In an article for Esquire titled “No Shade, But There’s a Wrong Way to Make a Gay Anthem,” Dave Holmes critiques the tone-deaf lyrics of “You Need to Calm Down,” while maintaining that he appreciates Swift’s effort and her recent financial and political support. “These days, LGBTQ wokeness is a box to check off in a marketing plan,” Holmes writes, “and when there are perfectly capable queer artists out there, sitting down as a straight person and setting out to write a gay anthem is very much like trying to give yourself a nickname.”    

Others believe that Swift, who has a whole catalogue of songs devoted to condemning her critics and haters, is using “You Need to Calm Down” to conflate her experiences of being bullied online with the oppression of the LGBTQ community. Rebecca Jennings, a reporter at Vox, writes, “I have no doubt that criticism hurts her feelings, but it is not the same thing as the systemic hate faced by LGBTQ people or anyone else whose identities American culture disdains.”     

On Twitter, commentators are taking more lighthearted jabs at the 30-year-old singer. Kevin T. Porter, one of the masterminds behind the Gilmore Guys podcast, tweeted, “Taylor Swift becoming an LGBT+ ally feels like my mom getting an Instagram.” Shannon Keating, who wrote an article for BuzzFeed News in April about #Gaylor conspiracies and queerbaiting, responded to the video by tweeting “so thankful to Taylor for inventing gay people.” Comedian Matt Rogers has turned Swift’s new image into an extended gag, creating a fake leaked track list for Lover that includes satirical songs like “Shantay Away,” “YAZ feat. Jonathan Van Ness,” and “Buttigieg 2020.” On Instagram, he has been sharing would-be cover art for the singles, including a poorly photoshopped photo of Swift and her former BFF/rumored romantic partner Karlie Kloss on a motorcycle.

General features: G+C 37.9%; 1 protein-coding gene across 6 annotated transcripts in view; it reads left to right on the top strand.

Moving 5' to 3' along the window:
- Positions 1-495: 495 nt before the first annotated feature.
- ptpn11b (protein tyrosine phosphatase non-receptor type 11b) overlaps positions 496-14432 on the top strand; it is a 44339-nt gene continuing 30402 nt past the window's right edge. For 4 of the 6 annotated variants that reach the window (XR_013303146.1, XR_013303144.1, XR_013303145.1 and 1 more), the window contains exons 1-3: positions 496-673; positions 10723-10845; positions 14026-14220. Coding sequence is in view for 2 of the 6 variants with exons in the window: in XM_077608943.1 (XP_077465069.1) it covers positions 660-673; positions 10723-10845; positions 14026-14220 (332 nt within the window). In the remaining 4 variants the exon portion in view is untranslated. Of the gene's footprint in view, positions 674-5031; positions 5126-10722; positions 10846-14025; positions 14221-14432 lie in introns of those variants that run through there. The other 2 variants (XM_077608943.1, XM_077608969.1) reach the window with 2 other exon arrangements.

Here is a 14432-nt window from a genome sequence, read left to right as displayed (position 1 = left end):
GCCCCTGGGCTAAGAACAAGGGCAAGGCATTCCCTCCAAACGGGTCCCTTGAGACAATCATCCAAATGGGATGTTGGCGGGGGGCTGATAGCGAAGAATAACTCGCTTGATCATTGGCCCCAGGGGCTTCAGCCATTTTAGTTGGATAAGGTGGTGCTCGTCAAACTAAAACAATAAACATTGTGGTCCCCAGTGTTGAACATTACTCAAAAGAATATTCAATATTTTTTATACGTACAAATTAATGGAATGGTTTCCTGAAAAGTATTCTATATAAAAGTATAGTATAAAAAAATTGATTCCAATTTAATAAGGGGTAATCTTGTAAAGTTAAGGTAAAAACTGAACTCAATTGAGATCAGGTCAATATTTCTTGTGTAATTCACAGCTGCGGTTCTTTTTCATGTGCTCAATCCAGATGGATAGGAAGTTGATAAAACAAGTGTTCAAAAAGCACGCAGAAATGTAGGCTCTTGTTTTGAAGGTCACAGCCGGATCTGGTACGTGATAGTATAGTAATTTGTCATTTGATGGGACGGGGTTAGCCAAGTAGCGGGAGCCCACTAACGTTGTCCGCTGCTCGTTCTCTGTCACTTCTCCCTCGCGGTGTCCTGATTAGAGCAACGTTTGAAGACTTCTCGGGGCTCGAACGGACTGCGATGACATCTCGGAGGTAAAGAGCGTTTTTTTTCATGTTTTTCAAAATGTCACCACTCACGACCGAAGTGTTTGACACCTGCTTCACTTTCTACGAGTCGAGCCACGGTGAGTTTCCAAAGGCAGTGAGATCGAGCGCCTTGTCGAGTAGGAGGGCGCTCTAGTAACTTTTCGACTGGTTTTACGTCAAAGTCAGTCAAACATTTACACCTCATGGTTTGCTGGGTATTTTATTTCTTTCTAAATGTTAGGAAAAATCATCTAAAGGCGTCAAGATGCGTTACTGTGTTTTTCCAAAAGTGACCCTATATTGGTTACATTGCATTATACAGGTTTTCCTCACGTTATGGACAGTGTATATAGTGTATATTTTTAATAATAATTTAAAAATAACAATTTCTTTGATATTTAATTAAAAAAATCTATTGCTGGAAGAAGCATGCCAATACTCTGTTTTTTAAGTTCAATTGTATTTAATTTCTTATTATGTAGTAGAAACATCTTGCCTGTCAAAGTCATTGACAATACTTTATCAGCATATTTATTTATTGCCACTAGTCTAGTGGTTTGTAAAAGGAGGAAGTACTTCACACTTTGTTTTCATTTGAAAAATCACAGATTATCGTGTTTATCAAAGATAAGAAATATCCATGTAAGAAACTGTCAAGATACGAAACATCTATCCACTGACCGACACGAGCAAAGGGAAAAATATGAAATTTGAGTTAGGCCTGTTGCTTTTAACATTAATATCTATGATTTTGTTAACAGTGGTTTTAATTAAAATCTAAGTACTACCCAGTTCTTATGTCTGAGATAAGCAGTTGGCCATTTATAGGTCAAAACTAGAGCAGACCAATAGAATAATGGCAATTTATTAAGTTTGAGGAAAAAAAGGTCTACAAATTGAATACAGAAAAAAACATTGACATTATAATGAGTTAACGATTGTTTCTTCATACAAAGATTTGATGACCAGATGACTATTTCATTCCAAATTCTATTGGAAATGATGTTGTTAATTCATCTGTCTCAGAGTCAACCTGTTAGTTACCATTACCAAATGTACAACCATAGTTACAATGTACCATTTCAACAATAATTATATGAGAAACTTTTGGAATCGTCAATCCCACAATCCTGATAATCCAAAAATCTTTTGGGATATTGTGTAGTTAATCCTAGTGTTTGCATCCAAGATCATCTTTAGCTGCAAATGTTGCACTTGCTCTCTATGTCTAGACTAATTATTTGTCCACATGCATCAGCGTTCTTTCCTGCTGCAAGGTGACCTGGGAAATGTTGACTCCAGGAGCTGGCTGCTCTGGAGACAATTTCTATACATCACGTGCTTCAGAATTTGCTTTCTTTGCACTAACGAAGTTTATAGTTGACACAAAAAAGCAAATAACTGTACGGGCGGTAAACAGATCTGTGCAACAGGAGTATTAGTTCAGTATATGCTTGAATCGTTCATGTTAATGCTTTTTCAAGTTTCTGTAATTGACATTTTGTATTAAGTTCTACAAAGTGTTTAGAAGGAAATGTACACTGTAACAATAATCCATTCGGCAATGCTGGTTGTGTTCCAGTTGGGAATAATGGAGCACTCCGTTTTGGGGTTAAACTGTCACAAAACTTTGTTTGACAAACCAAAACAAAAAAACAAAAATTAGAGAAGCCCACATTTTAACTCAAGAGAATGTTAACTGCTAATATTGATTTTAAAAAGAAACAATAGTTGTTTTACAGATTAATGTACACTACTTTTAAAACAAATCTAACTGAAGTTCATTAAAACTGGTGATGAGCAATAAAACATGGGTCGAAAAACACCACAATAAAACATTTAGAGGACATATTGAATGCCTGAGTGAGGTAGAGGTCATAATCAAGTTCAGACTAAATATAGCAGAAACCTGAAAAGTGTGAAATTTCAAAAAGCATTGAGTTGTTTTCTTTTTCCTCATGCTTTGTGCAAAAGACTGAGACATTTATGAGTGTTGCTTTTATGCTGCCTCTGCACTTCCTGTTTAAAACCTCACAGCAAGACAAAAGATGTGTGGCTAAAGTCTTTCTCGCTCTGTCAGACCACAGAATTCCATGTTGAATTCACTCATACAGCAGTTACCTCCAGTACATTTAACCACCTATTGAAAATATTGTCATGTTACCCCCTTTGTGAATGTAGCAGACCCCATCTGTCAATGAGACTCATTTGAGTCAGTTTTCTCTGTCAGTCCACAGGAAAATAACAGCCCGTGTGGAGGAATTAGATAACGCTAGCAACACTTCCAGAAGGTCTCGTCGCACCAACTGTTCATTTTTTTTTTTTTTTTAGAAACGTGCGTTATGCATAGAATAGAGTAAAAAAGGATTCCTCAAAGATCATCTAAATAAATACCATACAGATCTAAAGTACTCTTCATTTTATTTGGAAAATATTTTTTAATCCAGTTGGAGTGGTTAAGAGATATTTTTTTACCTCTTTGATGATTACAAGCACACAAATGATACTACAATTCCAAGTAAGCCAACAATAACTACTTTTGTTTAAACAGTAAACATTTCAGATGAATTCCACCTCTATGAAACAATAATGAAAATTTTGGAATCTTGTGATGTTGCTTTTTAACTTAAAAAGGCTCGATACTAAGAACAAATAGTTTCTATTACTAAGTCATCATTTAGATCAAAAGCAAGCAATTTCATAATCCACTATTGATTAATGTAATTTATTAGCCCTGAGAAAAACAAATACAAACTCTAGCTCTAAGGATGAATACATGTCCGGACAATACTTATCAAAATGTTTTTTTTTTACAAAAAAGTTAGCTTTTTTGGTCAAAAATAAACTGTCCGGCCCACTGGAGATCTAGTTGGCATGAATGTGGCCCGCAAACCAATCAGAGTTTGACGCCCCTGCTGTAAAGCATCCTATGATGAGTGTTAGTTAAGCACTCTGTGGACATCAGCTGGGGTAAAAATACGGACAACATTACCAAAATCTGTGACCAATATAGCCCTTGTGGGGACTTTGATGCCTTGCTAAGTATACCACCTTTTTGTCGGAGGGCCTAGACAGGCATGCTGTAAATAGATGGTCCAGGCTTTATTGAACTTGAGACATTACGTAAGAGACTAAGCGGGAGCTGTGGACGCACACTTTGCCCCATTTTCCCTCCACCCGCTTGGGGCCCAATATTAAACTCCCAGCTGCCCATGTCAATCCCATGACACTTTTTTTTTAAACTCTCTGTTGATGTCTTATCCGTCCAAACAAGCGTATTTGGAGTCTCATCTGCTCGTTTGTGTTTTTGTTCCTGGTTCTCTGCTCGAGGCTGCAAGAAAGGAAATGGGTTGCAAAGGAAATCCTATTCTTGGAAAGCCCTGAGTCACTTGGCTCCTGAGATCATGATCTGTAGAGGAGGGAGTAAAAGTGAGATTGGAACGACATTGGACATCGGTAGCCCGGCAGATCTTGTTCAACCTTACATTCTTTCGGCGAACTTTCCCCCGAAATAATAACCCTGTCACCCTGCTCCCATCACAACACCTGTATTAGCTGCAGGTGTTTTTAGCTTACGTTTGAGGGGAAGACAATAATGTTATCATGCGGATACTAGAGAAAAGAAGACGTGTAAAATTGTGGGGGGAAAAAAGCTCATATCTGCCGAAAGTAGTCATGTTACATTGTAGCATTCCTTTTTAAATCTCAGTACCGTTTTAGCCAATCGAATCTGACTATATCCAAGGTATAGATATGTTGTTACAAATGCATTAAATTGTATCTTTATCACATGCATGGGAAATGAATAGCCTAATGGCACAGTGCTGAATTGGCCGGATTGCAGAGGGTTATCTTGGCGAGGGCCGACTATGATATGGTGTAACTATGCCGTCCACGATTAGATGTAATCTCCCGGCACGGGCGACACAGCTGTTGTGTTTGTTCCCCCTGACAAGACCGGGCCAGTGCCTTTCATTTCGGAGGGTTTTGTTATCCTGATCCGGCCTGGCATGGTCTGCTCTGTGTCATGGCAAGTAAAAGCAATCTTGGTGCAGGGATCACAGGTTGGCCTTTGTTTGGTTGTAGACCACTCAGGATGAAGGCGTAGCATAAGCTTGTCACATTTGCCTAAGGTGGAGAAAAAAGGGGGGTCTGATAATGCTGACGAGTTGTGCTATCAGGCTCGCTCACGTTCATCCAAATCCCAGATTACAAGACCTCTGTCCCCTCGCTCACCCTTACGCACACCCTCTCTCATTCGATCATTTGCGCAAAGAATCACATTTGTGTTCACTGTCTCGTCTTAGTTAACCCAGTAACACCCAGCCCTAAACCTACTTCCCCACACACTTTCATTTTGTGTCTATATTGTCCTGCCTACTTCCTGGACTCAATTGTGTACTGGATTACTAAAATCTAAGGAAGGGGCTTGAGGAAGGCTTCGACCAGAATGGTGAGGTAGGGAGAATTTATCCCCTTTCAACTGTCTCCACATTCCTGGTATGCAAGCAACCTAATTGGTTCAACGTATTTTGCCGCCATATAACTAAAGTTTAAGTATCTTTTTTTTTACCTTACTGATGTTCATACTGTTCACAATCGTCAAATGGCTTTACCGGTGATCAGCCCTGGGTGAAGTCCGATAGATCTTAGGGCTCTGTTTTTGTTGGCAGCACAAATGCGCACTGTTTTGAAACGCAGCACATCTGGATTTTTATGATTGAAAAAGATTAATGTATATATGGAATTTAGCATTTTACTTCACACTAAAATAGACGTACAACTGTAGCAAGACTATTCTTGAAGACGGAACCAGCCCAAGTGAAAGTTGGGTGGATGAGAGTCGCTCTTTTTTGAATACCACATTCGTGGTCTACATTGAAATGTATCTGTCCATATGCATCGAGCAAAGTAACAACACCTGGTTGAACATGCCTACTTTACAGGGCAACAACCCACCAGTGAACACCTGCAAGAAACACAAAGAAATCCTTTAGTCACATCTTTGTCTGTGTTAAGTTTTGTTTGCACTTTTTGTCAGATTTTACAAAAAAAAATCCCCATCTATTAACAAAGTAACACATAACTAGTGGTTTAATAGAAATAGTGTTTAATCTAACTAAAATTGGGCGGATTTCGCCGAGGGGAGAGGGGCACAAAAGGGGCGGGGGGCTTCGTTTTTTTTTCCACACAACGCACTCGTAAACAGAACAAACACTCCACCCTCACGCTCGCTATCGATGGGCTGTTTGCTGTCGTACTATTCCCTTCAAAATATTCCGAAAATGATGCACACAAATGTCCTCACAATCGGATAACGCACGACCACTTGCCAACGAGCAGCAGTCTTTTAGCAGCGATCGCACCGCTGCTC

Taylor Swift does deserve some credit for putting her money where her mouth is by making sizable donations to the Tennessee Equality Project and GLAAD. And her letter to Senator Lamar Alexander voicing her support of the Equality Act, which she shared on Instagram, sets an important example for young followers looking to get involved in politics. The idea that there is a wrong way to be an ally is complicated, and many of the think pieces written about “You Need to Calm Down” acknowledge the video’s significance for queer T. Swift fans and the boost in donations to gay rights organizations since its release. As Holmes writes in his article, “I am delighted for the young queer kid who’s hearing the song and feeling seen, supported, and nourished for the first time.” With two months until the release of Lover on August 23, it will be up to fans to decide if this is a case of better late than never or if it’s too little, too late.